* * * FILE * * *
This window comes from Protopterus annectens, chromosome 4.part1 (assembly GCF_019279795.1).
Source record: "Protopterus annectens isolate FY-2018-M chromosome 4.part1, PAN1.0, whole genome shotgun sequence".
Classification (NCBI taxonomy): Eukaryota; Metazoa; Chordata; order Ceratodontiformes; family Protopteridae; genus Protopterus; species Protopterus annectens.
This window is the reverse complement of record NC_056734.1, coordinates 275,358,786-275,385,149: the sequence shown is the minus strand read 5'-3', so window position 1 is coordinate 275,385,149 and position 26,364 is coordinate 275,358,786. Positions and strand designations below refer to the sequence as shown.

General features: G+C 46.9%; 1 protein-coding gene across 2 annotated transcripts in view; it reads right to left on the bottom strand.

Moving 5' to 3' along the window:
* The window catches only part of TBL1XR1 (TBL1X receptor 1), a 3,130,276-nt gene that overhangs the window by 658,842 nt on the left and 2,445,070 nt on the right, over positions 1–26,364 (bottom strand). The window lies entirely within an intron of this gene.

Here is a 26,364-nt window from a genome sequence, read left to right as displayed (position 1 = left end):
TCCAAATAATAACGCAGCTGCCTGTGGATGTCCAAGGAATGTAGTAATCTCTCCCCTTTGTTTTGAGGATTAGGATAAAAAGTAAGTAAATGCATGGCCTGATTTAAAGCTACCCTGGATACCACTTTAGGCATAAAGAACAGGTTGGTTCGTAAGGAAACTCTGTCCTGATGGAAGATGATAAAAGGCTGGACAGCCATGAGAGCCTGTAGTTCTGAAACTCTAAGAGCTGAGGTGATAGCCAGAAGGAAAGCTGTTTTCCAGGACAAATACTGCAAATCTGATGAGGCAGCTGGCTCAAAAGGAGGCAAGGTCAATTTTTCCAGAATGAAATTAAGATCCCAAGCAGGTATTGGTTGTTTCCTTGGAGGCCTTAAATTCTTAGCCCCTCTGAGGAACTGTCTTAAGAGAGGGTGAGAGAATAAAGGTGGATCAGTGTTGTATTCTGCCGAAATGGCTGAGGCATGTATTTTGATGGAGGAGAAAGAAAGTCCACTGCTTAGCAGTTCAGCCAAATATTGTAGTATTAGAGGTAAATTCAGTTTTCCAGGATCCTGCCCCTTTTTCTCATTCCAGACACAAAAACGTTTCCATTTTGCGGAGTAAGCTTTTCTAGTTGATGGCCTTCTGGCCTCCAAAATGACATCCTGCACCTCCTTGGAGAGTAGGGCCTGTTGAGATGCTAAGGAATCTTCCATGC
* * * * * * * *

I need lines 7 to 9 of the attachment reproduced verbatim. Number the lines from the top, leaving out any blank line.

* The window catches only part of TBL1XR1 (TBL1X receptor 1), a 3,130,276-nt gene that overhangs the window by 658,842 nt on the left and 2,445,070 nt on the right, over positions 1–26,364 (bottom strand). The window lies entirely within an intron of this gene.

Here is a 26,364-nt window from a genome sequence, read left to right as displayed (position 1 = left end):
TCCAAATAATAACGCAGCTGCCTGTGGATGTCCAAGGAATGTAGTAATCTCTCCCCTTTGTTTTGAGGATTAGGATAAAAAGTAAGTAAATGCATGGCCTGATTTAAAGCTACCCTGGATACCACTTTAGGCATAAAGAACAGGTTGGTTCGTAAGGAAACTCTGTCCTGATGGAAGATGATAAAAGGCTGGACAGCCATGAGAGCCTGTAGTTCTGAAACTCTAAGAGCTGAGGTGATAGCCAGAAGGAAAGCTGTTTTCCAGGACAAATACTGCAAATCTGATGAGGCAGCTGGCTCAAAAGGAGGCAAGGTCAATTTTTCCAGAATGAAATTAAGATCCCAAGCAGGTATTGGTTGTTTCCTTGGAGGCCTTAAATTCTTAGCCCCTCTGAGGAACTGTCTTAAGAGAGGGTGAGAGAATAAAGGTGGATCAGTGTTGTATTCTGCCGAAATGGCTGAGGCATGTATTTTGATGGAGGAGAAAGAAAGTCCACTGCTTAGCAGTTCAGCCAAATATTGTAGTATTAGAGGTAAATTCAGTTTTCCAGGATCCTGCCCCTTTTTCTCATTCCAGACACAAAAACGTTTCCATTTTGCGGAGTAAGCTTTTCTAGTTGATGGCCTTCTGGCCTCCAAAATGACATCCTGCACCTCCTTGGAGAGTAGGGCCTGTTGAGATGCTAAGGAATCTTCCATGC